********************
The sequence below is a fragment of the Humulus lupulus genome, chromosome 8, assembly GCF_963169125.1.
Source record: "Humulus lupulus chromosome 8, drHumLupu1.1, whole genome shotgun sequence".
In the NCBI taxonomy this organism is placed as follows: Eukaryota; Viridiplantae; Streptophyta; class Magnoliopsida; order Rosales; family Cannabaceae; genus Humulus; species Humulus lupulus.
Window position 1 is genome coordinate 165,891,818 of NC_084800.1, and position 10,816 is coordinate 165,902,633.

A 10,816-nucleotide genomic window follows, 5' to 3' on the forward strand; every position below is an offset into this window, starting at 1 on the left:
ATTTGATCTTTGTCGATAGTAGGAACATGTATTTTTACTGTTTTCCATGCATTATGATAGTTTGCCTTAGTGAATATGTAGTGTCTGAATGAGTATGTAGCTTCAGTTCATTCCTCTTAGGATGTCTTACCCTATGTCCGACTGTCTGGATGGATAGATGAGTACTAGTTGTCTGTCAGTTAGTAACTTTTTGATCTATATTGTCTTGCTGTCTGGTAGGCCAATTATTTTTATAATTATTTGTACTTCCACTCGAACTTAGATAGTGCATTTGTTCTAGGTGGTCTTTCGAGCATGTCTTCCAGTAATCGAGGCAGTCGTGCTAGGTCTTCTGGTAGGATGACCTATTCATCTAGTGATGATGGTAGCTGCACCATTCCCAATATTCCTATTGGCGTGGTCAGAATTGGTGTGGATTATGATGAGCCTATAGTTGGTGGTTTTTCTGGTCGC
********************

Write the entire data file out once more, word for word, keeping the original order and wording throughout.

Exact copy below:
The sequence below is a fragment of the Humulus lupulus genome, chromosome 8, assembly GCF_963169125.1.
Source record: "Humulus lupulus chromosome 8, drHumLupu1.1, whole genome shotgun sequence".
In the NCBI taxonomy this organism is placed as follows: Eukaryota; Viridiplantae; Streptophyta; class Magnoliopsida; order Rosales; family Cannabaceae; genus Humulus; species Humulus lupulus.
Window position 1 is genome coordinate 165,891,818 of NC_084800.1, and position 10,816 is coordinate 165,902,633.

A 10,816-nucleotide genomic window follows, 5' to 3' on the forward strand; every position below is an offset into this window, starting at 1 on the left:
ATTTGATCTTTGTCGATAGTAGGAACATGTATTTTTACTGTTTTCCATGCATTATGATAGTTTGCCTTAGTGAATATGTAGTGTCTGAATGAGTATGTAGCTTCAGTTCATTCCTCTTAGGATGTCTTACCCTATGTCCGACTGTCTGGATGGATAGATGAGTACTAGTTGTCTGTCAGTTAGTAACTTTTTGATCTATATTGTCTTGCTGTCTGGTAGGCCAATTATTTTTATAATTATTTGTACTTCCACTCGAACTTAGATAGTGCATTTGTTCTAGGTGGTCTTTCGAGCATGTCTTCCAGTAATCGAGGCAGTCGTGCTAGGTCTTCTGGTAGGATGACCTATTCATCTAGTGATGATGGTAGCTGCACCATTCCCAATATTCCTATTGGCGTGGTCAGAATTGGTGTGGATTATGATGAGCCTATAGTTGGTGGTTTTTCTGGTCGC